Camping out under the stars isn't what it used to be . . .
It was a perfectly pitched tent, taut guy lines anchored with metal pegs, green and blue fabric unwrinkled, the doors zipped shut. At 250 feet under the surface of the sea.
“I don’t get it,” Jory said, shaking his head. “There’s no need for a tent. We don’t have rain, and it’s not like we’ll get cold. The lights always dim at 10 whether we’re inside or out. Can’t we just roll out the blankets and go to sleep?”
“But this is supposed to be camping,” Milla replied. “I want the kids to know what it was like for my grandma in Colorado.”
“Yeah, I know,” Jory conceded doubtfully. “But nothing’s like it used to be on the surface, Milla. What’s the use of pretending?”
“I really like this stained-glass campfire you rigged up,” he went on hurriedly, changing the subject to avoid their familiar old argument. “When you’re sitting down, it looks just as real as Tri-D. How do you get the flames to flicker like that? And the infrared heating element can actually roast marshmallows! With a little more development and marketing I bet you could sell a lot of these.”
“Just like Jory,” Milla thought, with an artist’s disdain, “always looking to make an extra dollar. But I don’t see the point of having more money when there’s so little we can do with it.”
The economy of the dome was tightly controlled with too many people, too few resources, and virtually no luxury items. Milla knew Jory was dreaming of an Antarctic vacation, but she was realistic enough to know it would never happen. Antarctica was way overcrowded and the resorts that catered to Domers were too expensive for a ‘Ponics tech to afford.
* * * * * * * * * * * * * * * * * * * * *
Climate change hadn’t developed gradually, as expected. It was actually quite rapid, with the ice caps and glaciers melting away even faster than scientists had predicted. Rising waters had inundated coastal areas and forced billions inland, but the biggest problem turned out to be stagnation of the world’s oceans.
The great circulatory ocean currents had slowed and then stopped when there was no longer any icy meltwater to sink to the bottom of the sea at the poles. Without cold water pushing to the equator in the deeps, there were no longer any surface currents to move heat toward the poles. The tropics became an empty and hellish desert devoid of life. Even the former temperate zones were often deadly during the summer months and just barely livable during the winter.
Solar heat was still trapped very efficiently by carbon dioxide and methane in the atmosphere, but the north-south transport of that heat had largely ceased. Hot, cyclonic winds blew constantly along the equator and temperatures varied from deadly in the tropics to uncomfortable at the poles. A large group of wealthy elites had taken refuge in Antarctica, but even there, they were forced indoors or underground during the brutal summer months.
The lack of vegetation in the tropics meant that little greenhouse gas was being removed from the atmosphere. And vast fires that raged for decades in the desiccated jungles further accelerated the runaway greenhouse effect. As temperatures rose ever higher, the earth became a planet of stark contrast. Most of its water was locked up in tepid oceans choked with algae, and most of the land area was dry and barren. A few hundred million had relocated to Antarctica. Billions more had fled underground. And billions simply hadn’t survived.
Jory and Milla were third generation Domers, living precariously in a large undersea habitat, far enough down to be safe from storms and the deadly surface heat. Milla’s great-grandparents had been among the lucky few to win places in the Gates lottery. They’d moved into the second dome after it was completed in 2063. Milla's grandmother, sixteen at the time, never completely adjusted. She'd fascinated a young Milla with many wistful stories of how life used to be when Colorado was cool and green.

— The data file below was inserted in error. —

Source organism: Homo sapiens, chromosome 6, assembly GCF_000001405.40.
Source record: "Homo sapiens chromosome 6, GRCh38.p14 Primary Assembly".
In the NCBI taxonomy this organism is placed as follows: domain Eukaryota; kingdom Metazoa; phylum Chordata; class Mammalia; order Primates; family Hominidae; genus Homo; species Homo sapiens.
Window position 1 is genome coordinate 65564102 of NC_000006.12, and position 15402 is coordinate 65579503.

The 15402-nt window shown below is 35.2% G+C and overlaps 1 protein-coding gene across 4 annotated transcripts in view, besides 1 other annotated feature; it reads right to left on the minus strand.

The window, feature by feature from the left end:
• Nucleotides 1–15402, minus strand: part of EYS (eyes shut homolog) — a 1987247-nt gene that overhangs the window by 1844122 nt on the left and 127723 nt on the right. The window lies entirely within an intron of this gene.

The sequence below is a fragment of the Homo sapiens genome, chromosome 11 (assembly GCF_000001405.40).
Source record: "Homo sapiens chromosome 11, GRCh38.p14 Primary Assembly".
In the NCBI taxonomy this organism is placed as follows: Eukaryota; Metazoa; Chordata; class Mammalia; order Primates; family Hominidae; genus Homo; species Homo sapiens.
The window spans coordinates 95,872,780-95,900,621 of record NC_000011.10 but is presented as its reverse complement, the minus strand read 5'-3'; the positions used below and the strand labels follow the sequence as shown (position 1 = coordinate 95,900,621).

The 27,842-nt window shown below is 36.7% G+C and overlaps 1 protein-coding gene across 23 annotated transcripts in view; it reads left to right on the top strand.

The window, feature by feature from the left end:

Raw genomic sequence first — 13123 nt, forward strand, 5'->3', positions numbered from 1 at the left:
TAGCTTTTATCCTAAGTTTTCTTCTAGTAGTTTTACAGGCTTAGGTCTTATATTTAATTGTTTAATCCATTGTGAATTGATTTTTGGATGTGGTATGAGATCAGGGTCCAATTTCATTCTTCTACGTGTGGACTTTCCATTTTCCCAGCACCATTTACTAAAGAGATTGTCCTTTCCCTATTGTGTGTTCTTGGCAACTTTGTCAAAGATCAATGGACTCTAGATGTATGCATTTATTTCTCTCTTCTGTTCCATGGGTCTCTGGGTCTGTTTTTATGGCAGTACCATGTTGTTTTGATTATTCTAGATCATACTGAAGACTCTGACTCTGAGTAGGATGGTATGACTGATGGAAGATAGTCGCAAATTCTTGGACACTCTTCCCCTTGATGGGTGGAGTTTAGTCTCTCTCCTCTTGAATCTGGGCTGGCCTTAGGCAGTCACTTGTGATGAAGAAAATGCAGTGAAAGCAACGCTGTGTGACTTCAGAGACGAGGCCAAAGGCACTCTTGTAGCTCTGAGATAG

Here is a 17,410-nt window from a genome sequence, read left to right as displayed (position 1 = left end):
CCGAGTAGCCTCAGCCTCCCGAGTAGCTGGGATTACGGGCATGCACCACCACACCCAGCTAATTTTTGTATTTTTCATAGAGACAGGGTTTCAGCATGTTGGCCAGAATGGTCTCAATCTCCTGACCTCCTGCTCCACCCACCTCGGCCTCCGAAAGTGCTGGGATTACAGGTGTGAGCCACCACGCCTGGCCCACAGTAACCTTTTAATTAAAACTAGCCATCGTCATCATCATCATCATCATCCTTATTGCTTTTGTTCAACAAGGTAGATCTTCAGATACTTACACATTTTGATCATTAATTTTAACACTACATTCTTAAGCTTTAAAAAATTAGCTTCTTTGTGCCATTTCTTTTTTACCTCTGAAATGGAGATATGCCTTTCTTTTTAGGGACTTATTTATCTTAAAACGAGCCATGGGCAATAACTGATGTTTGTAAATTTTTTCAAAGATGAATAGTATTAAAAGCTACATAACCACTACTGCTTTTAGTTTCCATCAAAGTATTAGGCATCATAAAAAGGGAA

The hi-tech domes had been the last great project designed by Elon Musk and were funded by the Gates foundation. Millions had volunteered for the domes, although many more were unwilling to live life under a pressure that required a long and uncomfortable decompression process in order to make a return to the surface.
* * * * * * * * * * * * * * * * * * * * *
Milla stepped out of the tent as the dome lights began their brief imitation of dusk. She had an audio titled Forest Sounds in their portable player. She turned the volume up loud enough to mask the rumble of the pumps and the whoosh of the water circulating through the hydroponic vats. They were lucky that Jory had access to one of the few areas in the dome that had a measure of privacy.
She checked the curtains that she’d painted with scenes of trees from used-to-be Colorado. They hung on a semicircle of drapery rods facing the tent. Milla felt a small surge of pride; the perspective was quite good and the backdrop looked real when viewed across the artificial campfire. She looked up and thanked whoever had thought to put familiar star patterns on the underside of the dome.
As dusk became dark, the sound of crickets came up on the player. A great horned owl hooted and coyotes could be heard in the audio distance. Milla knew the realistic loop would repeat after 30 minutes, but hoped the kids wouldn’t notice.
“Okay, everybody come out and sit in front of the fire! Let’s sing some songs and roast those marshmallows!”
The kids had been watching Tri-D on their tablets while Milla prepared the campsite. Jory had been looking over an investment proposal that promised HUGE returns with LOW RISK! He sighed, putting down his tablet and picking up the old guitar he rarely played anymore.
“C’mon kids, let’s go join your mother. And be nice! She’s worked hard to give you a real camping trip.”
“Aww Dad,” they groaned in unison, “do we have to?”